Posts Tagged ‘Hovercraft’

Southseas’s New Hovercraft

October 1, 2017

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Britain have always been at the forefront of Hovercraft design and manufacture. After all, we invented them!

Hovertravel’s cross-Solent service between Ryde (Isle of Wight, UK) and Southsea (near Portsmouth) is the longest running Hovercraft service in the world. It was established in 1965 and has ran ever since using a number of different models of hovercraft over the years. Hovertravel normally provide a two hovercraft service.

In 2016 Hovertravel introduced two new Hovercraft, the 12000TD craft ‘Solent Flyer’ and ‘Island Flyer’.

There were initially some concerns about the comfort and reliability of these new machines, compared to the previous models.

Malcolm

Q: Have you been on one of the new Hovertravel craft? What are they like?

Malcolm says: They can be noisy and bumpy, but it’s quite a thrill ride!

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What Happened To The Giant Hovercraft?

October 1, 2017

Regular readers will know that I’m a big Hovercraft fan.

They were once considered machines of the future, but in the case of the giant car-carrying hovercraft, the SRN4, they are now machines of the past.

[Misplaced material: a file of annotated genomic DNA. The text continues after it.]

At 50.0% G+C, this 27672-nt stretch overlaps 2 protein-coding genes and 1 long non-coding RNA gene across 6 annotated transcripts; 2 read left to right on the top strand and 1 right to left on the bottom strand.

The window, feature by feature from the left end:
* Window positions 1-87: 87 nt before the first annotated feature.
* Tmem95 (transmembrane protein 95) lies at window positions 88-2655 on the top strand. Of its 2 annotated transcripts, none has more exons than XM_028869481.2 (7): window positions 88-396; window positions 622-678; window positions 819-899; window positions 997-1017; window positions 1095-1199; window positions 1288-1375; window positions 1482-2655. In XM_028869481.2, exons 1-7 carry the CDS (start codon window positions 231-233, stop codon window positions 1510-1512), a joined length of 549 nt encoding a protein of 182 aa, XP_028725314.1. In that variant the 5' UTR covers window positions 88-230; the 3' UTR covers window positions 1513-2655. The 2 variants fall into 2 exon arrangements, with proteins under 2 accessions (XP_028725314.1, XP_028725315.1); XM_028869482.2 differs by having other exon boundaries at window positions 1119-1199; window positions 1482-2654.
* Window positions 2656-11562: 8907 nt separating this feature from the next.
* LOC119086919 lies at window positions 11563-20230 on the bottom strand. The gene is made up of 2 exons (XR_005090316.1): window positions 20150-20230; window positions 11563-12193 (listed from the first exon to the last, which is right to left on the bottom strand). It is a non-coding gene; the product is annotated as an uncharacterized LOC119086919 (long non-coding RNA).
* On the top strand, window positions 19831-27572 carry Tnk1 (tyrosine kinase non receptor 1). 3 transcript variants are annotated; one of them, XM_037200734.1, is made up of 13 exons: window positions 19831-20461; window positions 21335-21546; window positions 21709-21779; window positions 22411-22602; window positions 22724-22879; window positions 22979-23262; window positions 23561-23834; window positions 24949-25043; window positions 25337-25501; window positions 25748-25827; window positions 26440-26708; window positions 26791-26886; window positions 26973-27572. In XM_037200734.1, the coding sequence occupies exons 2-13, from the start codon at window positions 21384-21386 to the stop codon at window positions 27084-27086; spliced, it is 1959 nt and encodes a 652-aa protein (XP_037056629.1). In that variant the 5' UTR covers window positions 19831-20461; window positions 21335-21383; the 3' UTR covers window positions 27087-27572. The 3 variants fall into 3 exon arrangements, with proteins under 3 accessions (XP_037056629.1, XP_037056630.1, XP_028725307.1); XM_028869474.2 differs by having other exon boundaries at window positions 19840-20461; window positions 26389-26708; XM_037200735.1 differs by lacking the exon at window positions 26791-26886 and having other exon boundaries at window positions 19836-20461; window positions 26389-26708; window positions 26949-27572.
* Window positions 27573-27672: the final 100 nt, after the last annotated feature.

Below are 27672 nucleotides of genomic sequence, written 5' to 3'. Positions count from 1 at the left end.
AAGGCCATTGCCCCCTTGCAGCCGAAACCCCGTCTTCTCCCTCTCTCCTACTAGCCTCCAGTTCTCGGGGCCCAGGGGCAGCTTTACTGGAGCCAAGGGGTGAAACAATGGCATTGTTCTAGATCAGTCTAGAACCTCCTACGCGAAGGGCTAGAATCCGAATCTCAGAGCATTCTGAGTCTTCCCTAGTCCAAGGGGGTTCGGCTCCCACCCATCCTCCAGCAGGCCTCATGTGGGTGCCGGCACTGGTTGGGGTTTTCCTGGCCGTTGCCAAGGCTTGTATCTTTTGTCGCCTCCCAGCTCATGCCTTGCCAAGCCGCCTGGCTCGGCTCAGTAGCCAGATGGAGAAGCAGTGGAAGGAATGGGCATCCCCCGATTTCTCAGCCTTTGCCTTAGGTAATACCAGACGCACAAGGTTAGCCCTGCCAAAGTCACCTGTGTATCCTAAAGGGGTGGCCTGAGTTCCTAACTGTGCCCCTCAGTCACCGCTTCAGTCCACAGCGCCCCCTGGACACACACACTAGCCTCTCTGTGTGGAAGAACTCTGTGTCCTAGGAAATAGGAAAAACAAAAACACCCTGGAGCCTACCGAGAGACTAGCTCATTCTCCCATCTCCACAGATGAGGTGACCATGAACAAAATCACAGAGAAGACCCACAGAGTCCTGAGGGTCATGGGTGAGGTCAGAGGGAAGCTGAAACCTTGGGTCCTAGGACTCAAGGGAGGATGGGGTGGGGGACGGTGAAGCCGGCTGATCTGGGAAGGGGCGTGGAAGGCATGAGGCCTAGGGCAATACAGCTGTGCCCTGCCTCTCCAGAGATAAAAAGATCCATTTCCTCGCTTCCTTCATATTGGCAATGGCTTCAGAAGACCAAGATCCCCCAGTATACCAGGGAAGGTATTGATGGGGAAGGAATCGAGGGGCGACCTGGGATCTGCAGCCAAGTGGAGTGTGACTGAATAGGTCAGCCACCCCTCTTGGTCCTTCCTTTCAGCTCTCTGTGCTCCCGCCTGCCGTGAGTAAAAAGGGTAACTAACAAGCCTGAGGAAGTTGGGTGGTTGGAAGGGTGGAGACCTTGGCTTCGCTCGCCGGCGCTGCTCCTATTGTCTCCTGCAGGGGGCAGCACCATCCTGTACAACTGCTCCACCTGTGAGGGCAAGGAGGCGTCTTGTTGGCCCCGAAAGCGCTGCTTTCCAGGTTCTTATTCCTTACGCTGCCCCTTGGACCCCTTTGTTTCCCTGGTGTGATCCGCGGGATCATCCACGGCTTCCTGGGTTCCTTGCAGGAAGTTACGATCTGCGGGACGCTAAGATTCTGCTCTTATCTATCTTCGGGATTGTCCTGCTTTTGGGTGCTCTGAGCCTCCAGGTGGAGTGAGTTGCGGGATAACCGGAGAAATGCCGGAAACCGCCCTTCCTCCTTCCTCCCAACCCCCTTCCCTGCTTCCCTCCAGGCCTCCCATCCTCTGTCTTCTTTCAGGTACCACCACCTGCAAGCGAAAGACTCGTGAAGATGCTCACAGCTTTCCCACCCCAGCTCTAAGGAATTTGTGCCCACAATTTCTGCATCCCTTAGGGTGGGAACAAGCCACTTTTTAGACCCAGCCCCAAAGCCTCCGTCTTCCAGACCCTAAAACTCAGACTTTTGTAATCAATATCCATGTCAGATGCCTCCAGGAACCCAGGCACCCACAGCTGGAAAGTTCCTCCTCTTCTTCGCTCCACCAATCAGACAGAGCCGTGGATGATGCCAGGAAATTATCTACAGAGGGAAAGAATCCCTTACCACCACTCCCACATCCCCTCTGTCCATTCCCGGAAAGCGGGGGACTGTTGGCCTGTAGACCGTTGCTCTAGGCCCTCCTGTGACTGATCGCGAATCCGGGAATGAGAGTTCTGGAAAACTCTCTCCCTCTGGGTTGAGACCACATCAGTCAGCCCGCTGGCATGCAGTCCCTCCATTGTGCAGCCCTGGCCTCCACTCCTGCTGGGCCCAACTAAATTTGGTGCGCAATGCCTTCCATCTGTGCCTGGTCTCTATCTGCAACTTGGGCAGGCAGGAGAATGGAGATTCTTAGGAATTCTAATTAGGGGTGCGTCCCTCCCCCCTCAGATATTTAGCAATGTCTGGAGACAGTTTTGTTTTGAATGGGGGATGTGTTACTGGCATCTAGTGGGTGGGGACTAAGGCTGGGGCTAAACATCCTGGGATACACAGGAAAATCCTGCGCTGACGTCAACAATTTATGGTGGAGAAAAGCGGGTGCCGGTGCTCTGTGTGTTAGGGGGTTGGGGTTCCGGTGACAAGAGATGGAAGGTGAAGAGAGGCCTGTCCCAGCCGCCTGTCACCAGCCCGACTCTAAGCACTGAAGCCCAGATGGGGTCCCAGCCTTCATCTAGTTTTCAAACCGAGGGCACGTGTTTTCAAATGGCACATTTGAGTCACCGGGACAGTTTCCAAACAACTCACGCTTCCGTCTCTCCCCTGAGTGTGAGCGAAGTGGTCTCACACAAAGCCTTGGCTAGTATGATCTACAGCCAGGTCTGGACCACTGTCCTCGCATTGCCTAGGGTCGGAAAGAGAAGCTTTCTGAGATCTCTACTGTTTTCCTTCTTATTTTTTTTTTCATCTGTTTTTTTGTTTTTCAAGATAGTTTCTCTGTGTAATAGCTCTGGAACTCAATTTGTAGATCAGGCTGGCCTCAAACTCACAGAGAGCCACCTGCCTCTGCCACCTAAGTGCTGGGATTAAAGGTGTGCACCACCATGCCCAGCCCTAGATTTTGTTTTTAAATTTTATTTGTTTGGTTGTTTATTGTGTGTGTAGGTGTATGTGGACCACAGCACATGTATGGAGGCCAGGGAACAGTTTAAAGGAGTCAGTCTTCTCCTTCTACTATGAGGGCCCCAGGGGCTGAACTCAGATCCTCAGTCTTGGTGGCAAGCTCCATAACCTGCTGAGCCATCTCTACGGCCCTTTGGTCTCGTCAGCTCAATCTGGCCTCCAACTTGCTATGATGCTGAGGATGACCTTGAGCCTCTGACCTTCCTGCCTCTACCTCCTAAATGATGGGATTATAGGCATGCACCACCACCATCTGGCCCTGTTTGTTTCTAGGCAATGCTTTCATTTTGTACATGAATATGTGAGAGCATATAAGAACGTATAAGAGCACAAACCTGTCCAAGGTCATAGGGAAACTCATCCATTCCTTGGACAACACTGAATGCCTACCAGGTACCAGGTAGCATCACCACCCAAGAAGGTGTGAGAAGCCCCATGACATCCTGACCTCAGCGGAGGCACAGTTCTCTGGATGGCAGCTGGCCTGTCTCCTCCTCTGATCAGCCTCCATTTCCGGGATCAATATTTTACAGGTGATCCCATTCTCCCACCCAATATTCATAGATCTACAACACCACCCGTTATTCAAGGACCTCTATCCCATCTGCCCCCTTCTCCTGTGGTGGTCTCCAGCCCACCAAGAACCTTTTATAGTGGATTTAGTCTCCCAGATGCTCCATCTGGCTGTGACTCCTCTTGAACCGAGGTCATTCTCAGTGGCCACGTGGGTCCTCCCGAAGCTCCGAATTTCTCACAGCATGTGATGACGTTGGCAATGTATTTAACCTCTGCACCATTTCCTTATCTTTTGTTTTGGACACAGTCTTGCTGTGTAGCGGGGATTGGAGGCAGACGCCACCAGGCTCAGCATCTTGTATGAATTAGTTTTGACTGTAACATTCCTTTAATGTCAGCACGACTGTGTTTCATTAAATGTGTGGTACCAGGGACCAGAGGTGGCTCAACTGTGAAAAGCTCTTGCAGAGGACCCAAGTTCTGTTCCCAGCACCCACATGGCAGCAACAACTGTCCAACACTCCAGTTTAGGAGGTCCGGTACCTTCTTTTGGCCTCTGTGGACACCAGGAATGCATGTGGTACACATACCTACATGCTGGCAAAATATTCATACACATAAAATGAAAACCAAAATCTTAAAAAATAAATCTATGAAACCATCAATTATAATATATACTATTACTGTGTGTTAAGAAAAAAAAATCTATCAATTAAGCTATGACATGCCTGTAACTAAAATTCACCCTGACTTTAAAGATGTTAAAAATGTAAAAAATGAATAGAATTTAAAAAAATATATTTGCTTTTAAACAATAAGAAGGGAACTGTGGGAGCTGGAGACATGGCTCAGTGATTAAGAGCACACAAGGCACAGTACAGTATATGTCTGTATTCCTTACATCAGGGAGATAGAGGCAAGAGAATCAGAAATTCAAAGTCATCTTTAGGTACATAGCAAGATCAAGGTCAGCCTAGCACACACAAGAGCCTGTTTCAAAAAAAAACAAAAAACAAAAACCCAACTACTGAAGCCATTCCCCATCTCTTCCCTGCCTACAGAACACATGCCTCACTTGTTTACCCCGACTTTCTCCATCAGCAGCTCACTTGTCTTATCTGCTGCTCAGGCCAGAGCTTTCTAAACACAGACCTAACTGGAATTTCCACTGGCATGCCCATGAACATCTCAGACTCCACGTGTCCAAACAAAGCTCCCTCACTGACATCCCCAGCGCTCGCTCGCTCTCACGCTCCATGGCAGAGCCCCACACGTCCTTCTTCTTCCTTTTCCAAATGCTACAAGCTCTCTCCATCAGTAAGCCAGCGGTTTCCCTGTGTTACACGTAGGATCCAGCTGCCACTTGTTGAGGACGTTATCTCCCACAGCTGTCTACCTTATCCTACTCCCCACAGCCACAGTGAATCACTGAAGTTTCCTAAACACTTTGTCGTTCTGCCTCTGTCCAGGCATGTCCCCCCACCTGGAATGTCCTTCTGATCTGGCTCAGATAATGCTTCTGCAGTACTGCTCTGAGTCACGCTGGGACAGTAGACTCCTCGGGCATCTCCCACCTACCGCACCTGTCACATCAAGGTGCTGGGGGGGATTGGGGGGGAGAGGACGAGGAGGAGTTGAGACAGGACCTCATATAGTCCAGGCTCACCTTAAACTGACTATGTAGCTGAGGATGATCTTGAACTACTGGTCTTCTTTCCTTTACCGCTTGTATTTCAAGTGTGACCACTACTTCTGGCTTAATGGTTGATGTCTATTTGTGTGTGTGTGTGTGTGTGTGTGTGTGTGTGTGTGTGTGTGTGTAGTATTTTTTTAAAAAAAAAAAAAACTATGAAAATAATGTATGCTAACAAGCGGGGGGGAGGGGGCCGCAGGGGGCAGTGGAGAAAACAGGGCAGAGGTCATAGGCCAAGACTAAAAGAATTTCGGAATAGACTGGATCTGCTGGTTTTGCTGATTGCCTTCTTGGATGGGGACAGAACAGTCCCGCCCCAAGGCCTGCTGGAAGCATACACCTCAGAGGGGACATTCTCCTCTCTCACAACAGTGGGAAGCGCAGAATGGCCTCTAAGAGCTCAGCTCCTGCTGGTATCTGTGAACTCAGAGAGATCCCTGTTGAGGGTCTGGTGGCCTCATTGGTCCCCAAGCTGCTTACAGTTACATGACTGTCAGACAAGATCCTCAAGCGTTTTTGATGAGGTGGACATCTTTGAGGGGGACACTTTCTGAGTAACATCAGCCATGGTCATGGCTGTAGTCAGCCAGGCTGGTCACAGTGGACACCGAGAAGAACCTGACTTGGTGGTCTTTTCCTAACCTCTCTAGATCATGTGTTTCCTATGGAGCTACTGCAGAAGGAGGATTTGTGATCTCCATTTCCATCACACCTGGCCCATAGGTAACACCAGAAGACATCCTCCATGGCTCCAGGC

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Malcolm says: It seems that the majority of my readers have never been on a Hovercraft. That’s hardly surprising as there are not too many in public service around the world. They can be noisy and bumpy, but it’s quite a thrill ride!

Fast Ferry

August 26, 2016

I know a few of my readers have an interest in ferries and fast-ferries.

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After all the big car ferries (such as Ulysses) are just like state-of-the-art cruise ships with a car deck or two.

Then we also have the fast-ferry technology: often catamarans (Seacats) propelled by water-jets.

Below is a slide-show of the fast-ferry ‘Condor Rapide’:

Regular readers will also know that I am a big fan of HOVERCRAFT.

Malcolm

Princess Margaret

October 6, 2015

Given the fact that I am a bit of a Hovercraft geek, I could not resist sharing the video below with you all:

More about Hovercraft: HERE

Giant Hovercraft

September 25, 2015

Ever since I was a child, I have had a ‘thing’ about Hovercraft, especially the big car carrying SRN4’s that operated from Pegwell Bay, near Ramsgate (below) and Dover. I loved them!

Here is some nice footage of one of these amazing machines, that are sadly no longer operational:

However there are still passenger hovercraft operating daily from Southsea (near Portsmouth) to Ryde, the Isle of Wight. This hovercraft route has operated since 1965:

A Great British Invention for the 21st Century

Two new 12000TD hovercraft are being built for Hovertravel to take passengers from Southsea to the Isle of Wight.

Hovertravel made an official announcement that it is investing in the future of the company by purchasing 2 new 12000TD hovercraft. Hovertravel invited a group of people to view the new hovercraft in production at Griffon Hoverwork, ahead of testing next year.